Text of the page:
Improving Learning, Skills and Inclusion
The Impact of Policy on Post-Compulsory Education
Routledge – 2008 – 230 pages
Series: Improving Learning
How can opportunities for teaching and learning be improved to ensure that many more people participate, gain qualifications and obtain decent jobs? Will government policies enable us to achieve these goals? What new ideas do we need to ensure a more inclusive, equitable and efficient learning system? These are some of the main concerns which underlie this thought-provoking book coming from a major research project looking at how policies affect learners, tutors, managers and institutional leaders in Further Education Colleges, Adult and Community Learning centres and in Work Based Learning sites.
Post compulsory education in the UK has been constantly restructured by the New Labour government and has been subject to considerable policy turbulence over the last few years. This book attempts to understand this important but poorly understood sector by both talking to students and front-line staff and by interviewing the officials responsible for managing post-compulsory education and lifelong learning.
By examining the sector simultaneously from the ‘bottom up’ and from ‘top down’, the authors show how recent policy is affecting three disadvantaged groups - 16-19 year olds who have fared poorly in official tests at school; unemployed adults learning basic skills; and employees at work learning basic skills. The authors conclude that there are serious failings and suggest principles and features of a more equitable and effective learning system.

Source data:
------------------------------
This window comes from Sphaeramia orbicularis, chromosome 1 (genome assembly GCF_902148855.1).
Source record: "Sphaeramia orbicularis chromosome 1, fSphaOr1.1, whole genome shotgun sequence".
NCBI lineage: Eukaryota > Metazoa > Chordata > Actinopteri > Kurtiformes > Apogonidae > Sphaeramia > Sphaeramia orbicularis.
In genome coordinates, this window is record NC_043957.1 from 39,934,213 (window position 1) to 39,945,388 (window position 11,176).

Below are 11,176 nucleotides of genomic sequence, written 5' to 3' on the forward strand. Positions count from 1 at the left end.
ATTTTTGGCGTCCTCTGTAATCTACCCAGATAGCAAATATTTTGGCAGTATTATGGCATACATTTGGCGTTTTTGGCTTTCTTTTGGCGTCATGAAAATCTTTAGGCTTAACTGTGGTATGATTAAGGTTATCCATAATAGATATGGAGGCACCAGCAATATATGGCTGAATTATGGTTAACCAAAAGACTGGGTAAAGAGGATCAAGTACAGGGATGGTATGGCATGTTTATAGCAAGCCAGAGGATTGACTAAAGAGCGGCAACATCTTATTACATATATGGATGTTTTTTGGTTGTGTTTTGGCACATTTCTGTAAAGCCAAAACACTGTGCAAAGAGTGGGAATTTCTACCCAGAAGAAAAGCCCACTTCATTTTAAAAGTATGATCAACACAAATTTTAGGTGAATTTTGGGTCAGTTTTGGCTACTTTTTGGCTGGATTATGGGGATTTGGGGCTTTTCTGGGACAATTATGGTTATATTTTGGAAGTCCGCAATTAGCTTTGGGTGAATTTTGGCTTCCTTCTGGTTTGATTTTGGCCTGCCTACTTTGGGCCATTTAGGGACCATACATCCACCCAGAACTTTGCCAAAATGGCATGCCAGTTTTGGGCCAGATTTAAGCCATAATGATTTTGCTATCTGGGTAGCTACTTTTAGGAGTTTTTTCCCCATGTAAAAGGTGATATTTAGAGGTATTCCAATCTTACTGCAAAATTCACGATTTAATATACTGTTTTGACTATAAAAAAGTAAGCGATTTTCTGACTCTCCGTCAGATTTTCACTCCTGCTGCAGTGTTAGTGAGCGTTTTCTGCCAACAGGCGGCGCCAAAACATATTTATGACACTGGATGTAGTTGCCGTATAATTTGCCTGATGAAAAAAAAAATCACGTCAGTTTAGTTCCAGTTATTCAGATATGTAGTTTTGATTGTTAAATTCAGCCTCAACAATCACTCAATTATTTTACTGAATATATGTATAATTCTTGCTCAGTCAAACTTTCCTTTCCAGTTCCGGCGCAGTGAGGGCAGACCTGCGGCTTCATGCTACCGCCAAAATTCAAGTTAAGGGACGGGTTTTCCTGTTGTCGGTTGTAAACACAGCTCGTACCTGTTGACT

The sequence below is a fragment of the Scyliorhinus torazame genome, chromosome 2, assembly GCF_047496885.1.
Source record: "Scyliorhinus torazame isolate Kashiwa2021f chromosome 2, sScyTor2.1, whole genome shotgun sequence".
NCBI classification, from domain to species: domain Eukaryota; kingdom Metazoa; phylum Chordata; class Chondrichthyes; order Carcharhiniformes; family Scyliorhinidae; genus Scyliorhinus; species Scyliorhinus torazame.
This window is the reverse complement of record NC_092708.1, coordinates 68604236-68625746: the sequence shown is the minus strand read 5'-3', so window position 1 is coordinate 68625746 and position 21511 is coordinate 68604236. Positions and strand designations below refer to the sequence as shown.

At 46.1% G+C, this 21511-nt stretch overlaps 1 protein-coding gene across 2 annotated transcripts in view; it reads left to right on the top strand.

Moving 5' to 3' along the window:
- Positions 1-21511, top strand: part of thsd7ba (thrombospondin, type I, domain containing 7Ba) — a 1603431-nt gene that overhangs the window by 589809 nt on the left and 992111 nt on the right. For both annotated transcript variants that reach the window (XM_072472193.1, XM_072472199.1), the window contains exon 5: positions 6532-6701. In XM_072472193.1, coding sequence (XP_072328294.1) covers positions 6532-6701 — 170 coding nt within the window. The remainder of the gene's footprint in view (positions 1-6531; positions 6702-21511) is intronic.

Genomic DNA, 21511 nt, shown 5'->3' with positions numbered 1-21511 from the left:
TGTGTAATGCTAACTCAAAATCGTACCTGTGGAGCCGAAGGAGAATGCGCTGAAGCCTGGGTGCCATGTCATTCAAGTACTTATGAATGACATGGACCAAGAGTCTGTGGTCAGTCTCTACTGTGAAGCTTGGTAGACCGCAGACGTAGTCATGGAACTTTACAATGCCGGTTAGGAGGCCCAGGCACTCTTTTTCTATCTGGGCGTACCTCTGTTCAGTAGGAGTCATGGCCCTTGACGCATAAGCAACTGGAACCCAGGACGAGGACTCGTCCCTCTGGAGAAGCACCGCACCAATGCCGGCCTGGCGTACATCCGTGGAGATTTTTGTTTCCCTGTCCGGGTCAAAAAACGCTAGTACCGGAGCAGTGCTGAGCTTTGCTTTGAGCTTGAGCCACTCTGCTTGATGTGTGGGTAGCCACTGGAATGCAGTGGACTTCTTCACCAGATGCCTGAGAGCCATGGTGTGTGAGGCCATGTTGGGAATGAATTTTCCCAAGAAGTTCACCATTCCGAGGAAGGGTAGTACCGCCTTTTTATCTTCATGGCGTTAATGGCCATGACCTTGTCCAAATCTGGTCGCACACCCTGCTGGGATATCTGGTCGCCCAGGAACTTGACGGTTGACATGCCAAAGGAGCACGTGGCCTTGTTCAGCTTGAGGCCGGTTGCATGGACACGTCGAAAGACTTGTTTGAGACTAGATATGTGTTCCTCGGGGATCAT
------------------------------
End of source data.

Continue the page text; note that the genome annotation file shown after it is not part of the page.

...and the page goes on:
Section 1: What are the issues? 1. The main themes 2. The context and rationale of the research and the book Section 2: What does the research show? 3. The learners’ story 4. The policy-makers’ stories 5. The tutors’ stories 6. The story of the sector in action 7 . How inclusive is the sector? Section 3: Overall implications 8. Alternative futures Methodological appendix: How we developed the stories
Frank Coffield is Professor at the Schoolo of Lifelong Education & International Development at the Institute of Education where Dr Ann Hodgson and Dr Ken Spours are also based. Dr Ian Finlay is at the University of Strathclyde.